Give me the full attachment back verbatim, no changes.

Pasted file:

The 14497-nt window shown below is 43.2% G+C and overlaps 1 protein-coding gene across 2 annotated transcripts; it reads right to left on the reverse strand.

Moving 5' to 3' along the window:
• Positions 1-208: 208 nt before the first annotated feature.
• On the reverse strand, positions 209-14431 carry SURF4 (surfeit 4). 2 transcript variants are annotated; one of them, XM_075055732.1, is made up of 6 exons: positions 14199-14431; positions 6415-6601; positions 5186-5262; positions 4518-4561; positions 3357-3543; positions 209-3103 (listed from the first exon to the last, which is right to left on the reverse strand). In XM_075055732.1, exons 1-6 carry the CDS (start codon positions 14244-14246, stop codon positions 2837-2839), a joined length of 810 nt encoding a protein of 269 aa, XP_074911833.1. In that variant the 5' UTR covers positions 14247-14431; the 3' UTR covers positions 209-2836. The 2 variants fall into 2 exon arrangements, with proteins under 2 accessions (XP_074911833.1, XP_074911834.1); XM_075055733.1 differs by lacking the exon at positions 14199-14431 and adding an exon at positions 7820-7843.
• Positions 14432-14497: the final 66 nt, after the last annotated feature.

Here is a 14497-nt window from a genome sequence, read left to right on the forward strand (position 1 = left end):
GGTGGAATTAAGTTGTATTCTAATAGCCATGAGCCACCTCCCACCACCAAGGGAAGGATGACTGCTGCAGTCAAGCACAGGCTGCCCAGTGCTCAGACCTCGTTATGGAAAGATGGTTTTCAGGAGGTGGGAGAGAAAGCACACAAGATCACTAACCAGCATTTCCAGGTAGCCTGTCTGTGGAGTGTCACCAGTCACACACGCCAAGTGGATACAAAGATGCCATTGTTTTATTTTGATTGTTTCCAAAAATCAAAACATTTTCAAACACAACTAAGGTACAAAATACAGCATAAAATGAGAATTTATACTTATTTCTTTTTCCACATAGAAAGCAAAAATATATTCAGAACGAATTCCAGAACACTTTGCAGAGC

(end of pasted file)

The 14497-nt window shown below is 43.2% G+C and overlaps 1 protein-coding gene across 2 annotated transcripts; it reads right to left on the reverse strand.

Moving 5' to 3' along the window:
• Positions 1-208: 208 nt before the first annotated feature.
• On the reverse strand, positions 209-14431 carry SURF4 (surfeit 4). 2 transcript variants are annotated; one of them, XM_075055732.1, is made up of 6 exons: positions 14199-14431; positions 6415-6601; positions 5186-5262; positions 4518-4561; positions 3357-3543; positions 209-3103 (listed from the first exon to the last, which is right to left on the reverse strand). In XM_075055732.1, exons 1-6 carry the CDS (start codon positions 14244-14246, stop codon positions 2837-2839), a joined length of 810 nt encoding a protein of 269 aa, XP_074911833.1. In that variant the 5' UTR covers positions 14247-14431; the 3' UTR covers positions 209-2836. The 2 variants fall into 2 exon arrangements, with proteins under 2 accessions (XP_074911833.1, XP_074911834.1); XM_075055733.1 differs by lacking the exon at positions 14199-14431 and adding an exon at positions 7820-7843.
• Positions 14432-14497: the final 66 nt, after the last annotated feature.

Here is a 14497-nt window from a genome sequence, read left to right on the forward strand (position 1 = left end):
GGTGGAATTAAGTTGTATTCTAATAGCCATGAGCCACCTCCCACCACCAAGGGAAGGATGACTGCTGCAGTCAAGCACAGGCTGCCCAGTGCTCAGACCTCGTTATGGAAAGATGGTTTTCAGGAGGTGGGAGAGAAAGCACACAAGATCACTAACCAGCATTTCCAGGTAGCCTGTCTGTGGAGTGTCACCAGTCACACACGCCAAGTGGATACAAAGATGCCATTGTTTTATTTTGATTGTTTCCAAAAATCAAAACATTTTCAAACACAACTAAGGTACAAAATACAGCATAAAATGAGAATTTATACTTATTTCTTTTTCCACATAGAAAGCAAAAATATATTCAGAACGAATTCCAGAACACTTTGCAGAGC